I - Before the 1980’s
Before 1983, there were three ways of working as a cardiologist:
- Attending both outpatients and patients in the hospital: outpatients being public care patients who had been in the hospital in the past and returned there for check-ups.
- In “Ambulatorios” (ambulatory clinics): special clinics for first step attendance of public care patients.These included general practitioners and specialists. For further exams/tests, patients went to the hospital. These acted as a filter to determine which patients had to move on to hospitals.
Once the patient had been in the hospital they usually used both systems: outside patients going into the hospital usually once a year for a check-up, while regular follow-up was done by the cardiologists working in the “Ambulatorios”.
- In private clinics or in private apartments either outside or inside the hospitals with cardiologists using their own equipment and some of them working together.
For insurance, besides Social Security, patients usually had an affiliation to one of the numerous Private Medical Care companies that existed then, through which they received very cheap private care.
However, these companies underwent major change during the 1980’s especially with regard to size. When companies by law were obliged to have a very high money deposit regardless of their size, they were driven to merge and in so doing lost their “family” flavor and prices increased. Today these have become large international groups such as SANITAS (BUPA in England).
Patients today mostly can afford to use private doctors because they are insured with private insurance companies, and must do so anyway because there are not enough cardiologists working in the public practice.
II - Since the 1980’s
Today there are two kinds of Cardiologists :
- In “Ambulatorios”, with cardiologists working there exclusively five days a week. These cardiologists have passed their exams and acquired their position before 1983. They are called “Cupo” cardiologist. They are not related to any given hospital.
- In “Ambulatorios” and in the Hospital. They are in the "ambulatorios" part of the week with outside patients and spend the remainder of their time in the hospital : They are called “jerarquizado” cardiologists. They are closely dependant and related to their hospital of reference. During their days in the hospital, “jerarquizado” cardiologists visit hospitalised patients and sometimes do the complementary studies for their "ambulatorio" patients. They may also go around into different areas of cardiology (treadmill, echocardiography) and comment with other colleges on their outside patients.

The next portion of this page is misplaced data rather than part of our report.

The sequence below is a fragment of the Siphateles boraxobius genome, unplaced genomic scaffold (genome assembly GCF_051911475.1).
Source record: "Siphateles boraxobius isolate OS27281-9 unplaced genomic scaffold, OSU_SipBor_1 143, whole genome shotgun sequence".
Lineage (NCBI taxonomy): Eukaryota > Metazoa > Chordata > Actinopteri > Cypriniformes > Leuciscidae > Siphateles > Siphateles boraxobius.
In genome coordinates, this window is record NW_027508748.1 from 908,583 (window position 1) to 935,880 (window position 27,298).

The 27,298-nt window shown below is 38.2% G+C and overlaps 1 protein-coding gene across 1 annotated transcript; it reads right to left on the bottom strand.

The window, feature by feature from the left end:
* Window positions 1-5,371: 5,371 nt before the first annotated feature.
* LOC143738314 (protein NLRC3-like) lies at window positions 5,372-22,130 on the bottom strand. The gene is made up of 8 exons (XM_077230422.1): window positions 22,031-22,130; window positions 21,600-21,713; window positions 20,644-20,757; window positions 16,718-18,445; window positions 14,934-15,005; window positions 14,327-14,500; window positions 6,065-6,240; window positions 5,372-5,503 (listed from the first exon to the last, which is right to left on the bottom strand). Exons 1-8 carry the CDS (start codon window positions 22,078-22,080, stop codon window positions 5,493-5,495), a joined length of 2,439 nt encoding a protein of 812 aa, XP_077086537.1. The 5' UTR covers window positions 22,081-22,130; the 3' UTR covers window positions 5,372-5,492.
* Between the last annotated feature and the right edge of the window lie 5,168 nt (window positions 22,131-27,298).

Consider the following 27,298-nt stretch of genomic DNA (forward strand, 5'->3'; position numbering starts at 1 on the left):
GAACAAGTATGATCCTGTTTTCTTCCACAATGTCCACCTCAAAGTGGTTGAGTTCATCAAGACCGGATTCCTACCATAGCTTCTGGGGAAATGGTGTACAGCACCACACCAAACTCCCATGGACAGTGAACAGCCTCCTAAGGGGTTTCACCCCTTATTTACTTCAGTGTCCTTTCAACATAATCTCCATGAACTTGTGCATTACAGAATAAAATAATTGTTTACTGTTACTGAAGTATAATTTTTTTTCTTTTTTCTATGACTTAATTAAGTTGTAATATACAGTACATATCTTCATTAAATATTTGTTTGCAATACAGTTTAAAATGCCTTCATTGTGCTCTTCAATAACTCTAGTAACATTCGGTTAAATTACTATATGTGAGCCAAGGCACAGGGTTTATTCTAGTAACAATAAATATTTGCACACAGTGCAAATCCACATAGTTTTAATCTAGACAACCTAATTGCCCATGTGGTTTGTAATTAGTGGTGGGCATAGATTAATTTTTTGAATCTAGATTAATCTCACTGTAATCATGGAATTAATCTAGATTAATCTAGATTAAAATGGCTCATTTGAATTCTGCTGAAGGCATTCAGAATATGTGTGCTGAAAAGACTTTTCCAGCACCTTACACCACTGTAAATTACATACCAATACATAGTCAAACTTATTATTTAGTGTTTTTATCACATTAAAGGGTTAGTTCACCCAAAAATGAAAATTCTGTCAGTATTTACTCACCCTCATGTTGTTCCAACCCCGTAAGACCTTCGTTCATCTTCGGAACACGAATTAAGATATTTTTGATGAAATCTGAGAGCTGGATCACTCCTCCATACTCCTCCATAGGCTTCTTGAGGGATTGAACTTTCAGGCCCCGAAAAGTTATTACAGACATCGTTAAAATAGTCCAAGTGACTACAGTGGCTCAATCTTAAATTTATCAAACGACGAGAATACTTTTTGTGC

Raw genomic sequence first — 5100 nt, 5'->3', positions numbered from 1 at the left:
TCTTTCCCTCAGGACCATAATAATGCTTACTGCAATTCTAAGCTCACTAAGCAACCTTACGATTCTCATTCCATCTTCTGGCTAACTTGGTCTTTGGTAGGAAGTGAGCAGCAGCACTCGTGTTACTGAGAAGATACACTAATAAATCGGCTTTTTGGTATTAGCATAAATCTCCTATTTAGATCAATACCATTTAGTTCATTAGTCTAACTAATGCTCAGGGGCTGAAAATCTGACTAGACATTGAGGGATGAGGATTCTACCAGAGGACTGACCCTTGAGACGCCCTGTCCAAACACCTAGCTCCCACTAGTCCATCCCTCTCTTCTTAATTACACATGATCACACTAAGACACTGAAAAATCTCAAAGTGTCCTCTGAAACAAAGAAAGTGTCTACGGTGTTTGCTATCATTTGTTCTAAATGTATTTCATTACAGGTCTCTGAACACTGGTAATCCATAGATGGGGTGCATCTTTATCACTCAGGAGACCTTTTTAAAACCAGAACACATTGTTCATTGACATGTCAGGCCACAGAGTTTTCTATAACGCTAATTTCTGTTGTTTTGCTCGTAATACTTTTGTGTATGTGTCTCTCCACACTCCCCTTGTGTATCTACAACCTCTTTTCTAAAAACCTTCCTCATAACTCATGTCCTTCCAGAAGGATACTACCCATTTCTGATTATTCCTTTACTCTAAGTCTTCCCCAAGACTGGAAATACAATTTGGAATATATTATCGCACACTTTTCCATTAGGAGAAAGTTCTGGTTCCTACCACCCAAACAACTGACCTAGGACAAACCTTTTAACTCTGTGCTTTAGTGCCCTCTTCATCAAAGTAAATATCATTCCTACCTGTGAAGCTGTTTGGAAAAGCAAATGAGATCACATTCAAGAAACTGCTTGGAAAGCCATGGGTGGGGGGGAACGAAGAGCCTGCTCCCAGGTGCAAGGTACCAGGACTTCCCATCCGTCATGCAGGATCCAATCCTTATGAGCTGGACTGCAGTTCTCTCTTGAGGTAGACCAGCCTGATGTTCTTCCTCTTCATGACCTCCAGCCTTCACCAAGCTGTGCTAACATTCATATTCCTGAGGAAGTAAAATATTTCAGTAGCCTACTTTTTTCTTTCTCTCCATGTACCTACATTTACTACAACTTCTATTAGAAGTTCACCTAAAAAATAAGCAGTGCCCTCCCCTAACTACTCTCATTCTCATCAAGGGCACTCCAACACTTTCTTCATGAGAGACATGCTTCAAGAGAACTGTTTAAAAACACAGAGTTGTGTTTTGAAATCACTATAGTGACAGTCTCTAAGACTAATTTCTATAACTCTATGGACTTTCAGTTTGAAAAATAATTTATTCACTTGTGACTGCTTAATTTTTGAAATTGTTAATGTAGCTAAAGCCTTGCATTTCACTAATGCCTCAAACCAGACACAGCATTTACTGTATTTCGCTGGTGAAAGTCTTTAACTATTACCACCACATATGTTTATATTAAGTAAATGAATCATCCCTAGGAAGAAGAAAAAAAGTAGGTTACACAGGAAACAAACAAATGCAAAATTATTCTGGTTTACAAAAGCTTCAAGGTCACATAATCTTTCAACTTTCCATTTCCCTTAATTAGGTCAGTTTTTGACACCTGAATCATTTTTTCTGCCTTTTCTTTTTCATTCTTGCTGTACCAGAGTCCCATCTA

III - The working conditions of “Cupo” Cardiologists
In 1983, the public health minister decided that the specialist organization had to stop having the outside and hospital medicine relation and created the jerarquizado status (a doctor would spend some days in the hospital and others outside, for more hours, and his boss would be in the hospital).
The administration however could not change the “cupo” cardiologists’ contract as it was obtained by public exam but decided not to renew them, and have since not improved their working conditions. “Cupo” cardiologists’ wages were determined when they began to work 25 years ago; this wage has not since been reviewed.
Cupo cardiologists are paid for two and a half hours per day of working time regardless of the number of patients they have. However, they often need more than 2 and a half hours to see their patients because
- The number of patients programmed for them changes depending on the area they work in. In some areas, for example, in Pozo Del Tio Raimundo, in Vallecas, in Madrid, thirty seven patients were assigned to be treated in two and a half hours. In such cases, “CUPO” cardiologists are paid for two and a half hours and work more than four hours
- They have had a growing number of patients with much more to do - older, more chronic conditions, fewer days at hospital, more time needed for explaining everything and signing, etc.
- It is a personal doctor-patient relationship, many of their patients are elderly (multi-pathology), but they are not able to refer them to be controlled by their primary doctors.
Yet, if "cupos" complain about this situation, it can happen that the number of patients they are assigned are diminuished and therefore they could experience a cut in their wages.
Finally, in the last 4-5 years, the administration has not given the “cupo” cardiologists the “extra payment” that the “jerarquizado” cardiologists have received for “fixed” productivity. Additionally, they have no possibility to take time off for training sessions, to receive extra input, etc. All their time is devoted to seeing patients. They do request certain things from the health authorities, but rarely receive them.
Most of them have no choice but to continue because many of them will be retiring soon and if they do not remain in their jobs, they will lose all rights to their pensions. Many have been working many years and cannot afford to lose these rights now, at the end of their working life. Furthermore, they have been working for 30 years on their own, so it would be difficult to admit change at this point in time.
“Jerarquizado” cardiologists are assigned many patients but since they are paid the same amount of money regardless of how many patients they see, patients face long waiting lists. “Jerarquizado” cardiologists are paid for seven hours per day of work. They have twenty eight patients programmed on average per day- depending on the different areas.
Both types of Cardiologists can be members of our Spanish Clinic and Extrahospitalary Section of the Spanish Cardiac Association.
The content of this article reflects the personal opinion of the author/s and is not necessarily the official position of the European Society of Cardiology.